2017 Life Logs, Day 244: Last Day of Camp Oma 2017
Date: Friday, September 1, 2017
Weather: Beautiful Day with a Chill in the Air; High 69, Low 46 degrees F
Location: At Home in The Studio, Falmouth, MA
Today was the last official day of Camp Oma 2017. It has been a wonderful summer and we celebrated with a quiet morning in the neighborhood and then one last trip to the Wood Neck marsh with friends. Jonah’s friend Luke came with his summer nanny, Kailee.And Cole and Leo and their mom Jeanne Harper also joined us. It was a sunny day with bright blue skies, but there was a lot of wind and it really was chilly as summer days go. As I drove to the Goldstones this morning, people that were out walking were wearing polar fleece jackets and winter hats. I was in my bathing suit with shorts and shirt. At that point, I should have questioned my sanity, But I persisted, in Goldpebble form, to declare that it was warm enough to go to the beach. Those boys never think it is cold, so that attitude must be rubbing off on me. Regardless, we enjoyed our afternoon at the beach. Jonah and Luke even worked in a little soccer practice. All summer long, the boys have been begging to buy a treat from the ice cream truck that travels all day long from beach to beach playing its merry tune selling nothing that is really fit for human consumption. But when the truck arrived right at the end of our afternoon at Wood Neck, I finally gave in and ended up with happy boys, even if the ice cream did turn their tongues blue!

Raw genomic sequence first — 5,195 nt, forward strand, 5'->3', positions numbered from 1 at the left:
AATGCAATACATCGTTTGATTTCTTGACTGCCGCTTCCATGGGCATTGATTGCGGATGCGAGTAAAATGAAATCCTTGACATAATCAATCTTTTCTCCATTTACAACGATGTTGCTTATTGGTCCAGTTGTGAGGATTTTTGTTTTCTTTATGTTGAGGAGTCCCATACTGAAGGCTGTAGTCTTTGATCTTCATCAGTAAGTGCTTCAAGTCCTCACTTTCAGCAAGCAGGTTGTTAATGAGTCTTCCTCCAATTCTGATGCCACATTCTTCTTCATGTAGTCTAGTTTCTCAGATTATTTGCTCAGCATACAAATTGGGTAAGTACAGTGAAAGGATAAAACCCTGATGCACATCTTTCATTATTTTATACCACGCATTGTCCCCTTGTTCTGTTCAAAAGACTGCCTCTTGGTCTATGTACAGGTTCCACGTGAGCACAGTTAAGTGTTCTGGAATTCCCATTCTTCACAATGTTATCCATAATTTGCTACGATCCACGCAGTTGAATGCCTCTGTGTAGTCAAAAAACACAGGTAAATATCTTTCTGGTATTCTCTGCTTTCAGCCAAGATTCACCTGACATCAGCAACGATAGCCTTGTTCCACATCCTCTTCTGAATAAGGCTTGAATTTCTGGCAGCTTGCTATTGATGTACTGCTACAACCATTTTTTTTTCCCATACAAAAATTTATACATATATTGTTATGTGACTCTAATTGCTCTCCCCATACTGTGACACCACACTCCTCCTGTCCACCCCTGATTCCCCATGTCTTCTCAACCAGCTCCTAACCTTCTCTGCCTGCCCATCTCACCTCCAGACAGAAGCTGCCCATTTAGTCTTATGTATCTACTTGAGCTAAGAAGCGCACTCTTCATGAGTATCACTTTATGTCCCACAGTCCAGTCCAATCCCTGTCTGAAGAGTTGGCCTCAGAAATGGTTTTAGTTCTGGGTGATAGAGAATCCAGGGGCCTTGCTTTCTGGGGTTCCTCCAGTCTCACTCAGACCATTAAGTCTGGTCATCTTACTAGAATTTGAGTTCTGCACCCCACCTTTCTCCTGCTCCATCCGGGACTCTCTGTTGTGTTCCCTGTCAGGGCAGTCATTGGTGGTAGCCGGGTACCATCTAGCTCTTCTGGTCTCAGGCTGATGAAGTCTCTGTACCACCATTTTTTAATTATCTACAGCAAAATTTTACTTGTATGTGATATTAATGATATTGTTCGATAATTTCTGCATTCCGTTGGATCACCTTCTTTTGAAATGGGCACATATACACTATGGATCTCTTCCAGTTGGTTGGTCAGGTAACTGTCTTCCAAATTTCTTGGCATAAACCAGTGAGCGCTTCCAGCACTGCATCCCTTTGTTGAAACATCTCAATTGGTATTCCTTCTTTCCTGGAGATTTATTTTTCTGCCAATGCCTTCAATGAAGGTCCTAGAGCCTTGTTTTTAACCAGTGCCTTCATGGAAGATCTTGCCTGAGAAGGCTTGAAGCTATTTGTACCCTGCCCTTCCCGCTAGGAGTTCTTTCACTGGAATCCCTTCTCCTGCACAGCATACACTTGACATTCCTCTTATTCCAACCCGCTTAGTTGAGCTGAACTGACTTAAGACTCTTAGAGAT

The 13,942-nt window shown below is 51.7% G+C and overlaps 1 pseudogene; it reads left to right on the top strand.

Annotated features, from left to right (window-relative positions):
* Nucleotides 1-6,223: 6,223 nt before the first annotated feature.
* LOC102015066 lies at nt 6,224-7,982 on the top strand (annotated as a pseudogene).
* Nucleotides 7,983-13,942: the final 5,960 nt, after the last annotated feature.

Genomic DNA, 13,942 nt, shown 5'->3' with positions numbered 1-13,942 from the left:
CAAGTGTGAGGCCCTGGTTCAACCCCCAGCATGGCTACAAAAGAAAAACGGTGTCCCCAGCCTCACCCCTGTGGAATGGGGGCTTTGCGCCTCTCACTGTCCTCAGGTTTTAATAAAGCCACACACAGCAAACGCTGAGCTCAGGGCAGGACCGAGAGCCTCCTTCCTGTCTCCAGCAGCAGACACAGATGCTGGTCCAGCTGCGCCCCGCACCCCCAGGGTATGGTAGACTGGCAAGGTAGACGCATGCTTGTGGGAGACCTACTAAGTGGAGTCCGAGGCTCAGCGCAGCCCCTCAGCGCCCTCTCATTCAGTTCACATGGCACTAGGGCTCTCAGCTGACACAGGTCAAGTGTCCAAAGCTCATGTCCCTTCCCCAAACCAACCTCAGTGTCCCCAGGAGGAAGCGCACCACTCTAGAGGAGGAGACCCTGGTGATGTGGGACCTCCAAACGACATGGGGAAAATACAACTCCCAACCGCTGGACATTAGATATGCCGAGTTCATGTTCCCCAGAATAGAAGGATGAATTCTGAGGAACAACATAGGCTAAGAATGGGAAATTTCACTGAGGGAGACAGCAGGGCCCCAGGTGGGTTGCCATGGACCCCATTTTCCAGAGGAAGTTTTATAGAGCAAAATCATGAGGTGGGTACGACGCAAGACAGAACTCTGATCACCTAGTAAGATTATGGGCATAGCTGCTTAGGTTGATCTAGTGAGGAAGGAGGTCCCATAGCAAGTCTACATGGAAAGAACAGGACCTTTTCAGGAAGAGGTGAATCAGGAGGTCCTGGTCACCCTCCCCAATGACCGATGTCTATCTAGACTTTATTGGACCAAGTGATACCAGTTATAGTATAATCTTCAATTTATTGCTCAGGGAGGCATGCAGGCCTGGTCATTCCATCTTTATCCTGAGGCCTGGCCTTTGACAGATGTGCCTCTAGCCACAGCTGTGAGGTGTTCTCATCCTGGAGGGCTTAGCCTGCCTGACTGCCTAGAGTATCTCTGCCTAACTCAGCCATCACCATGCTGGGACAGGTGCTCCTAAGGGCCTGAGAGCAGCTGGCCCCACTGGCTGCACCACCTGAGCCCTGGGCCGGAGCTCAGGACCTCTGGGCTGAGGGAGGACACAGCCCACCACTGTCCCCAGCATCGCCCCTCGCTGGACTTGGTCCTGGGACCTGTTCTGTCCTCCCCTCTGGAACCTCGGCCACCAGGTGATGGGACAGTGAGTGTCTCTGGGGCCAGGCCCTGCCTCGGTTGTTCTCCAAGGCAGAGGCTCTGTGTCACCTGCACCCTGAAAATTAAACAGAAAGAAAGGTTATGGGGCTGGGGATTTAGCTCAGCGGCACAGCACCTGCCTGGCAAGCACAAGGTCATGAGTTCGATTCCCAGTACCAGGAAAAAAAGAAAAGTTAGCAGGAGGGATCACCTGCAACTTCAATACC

Tonight I got a text from Sam on Windbird. Sam and Dawn, and Dawn’s mother from South Dakota, sailed out of Annapolis yesterday headed this way. Their plan was to exit the Delaware Bay this afternoon and arrive in New York City by tomorrow night. But as they headed out of the Delaware Bay into the Atlantic, they experienced transmission difficulties. Deja vu. It was in 2005 that Windbird was headed toward the Delaware Bay that Mark and I encountered transmission problems. Sam was able to get Windbird into Cape May and will start the trouble shooting process in the morning. Because of their limited time, this probably means they won’t make it to Cape Cod next week, as right now they are just hoping to be able to limp back to some place where they can get work done on the transmission. Cape May is not really the place for that. When Mark and I had this problem in 2005, we met a fisherman named Dwayne on the town dock in Lewes, Delaware, who gave us the phone number for the person that became our engine guru. As we sailed around the world, I often thought of David Laux as our guardian angel. He fixed the old transmission, but advised us to sell the engine and install a new one. Best advice we ever got. Plus, we learned so much from him and he was always there via email to give us advice when needed. I sent him an email tonight in the hopes that he might be available to once again come to the aid of Windbird. Stay tuned for the continuing saga.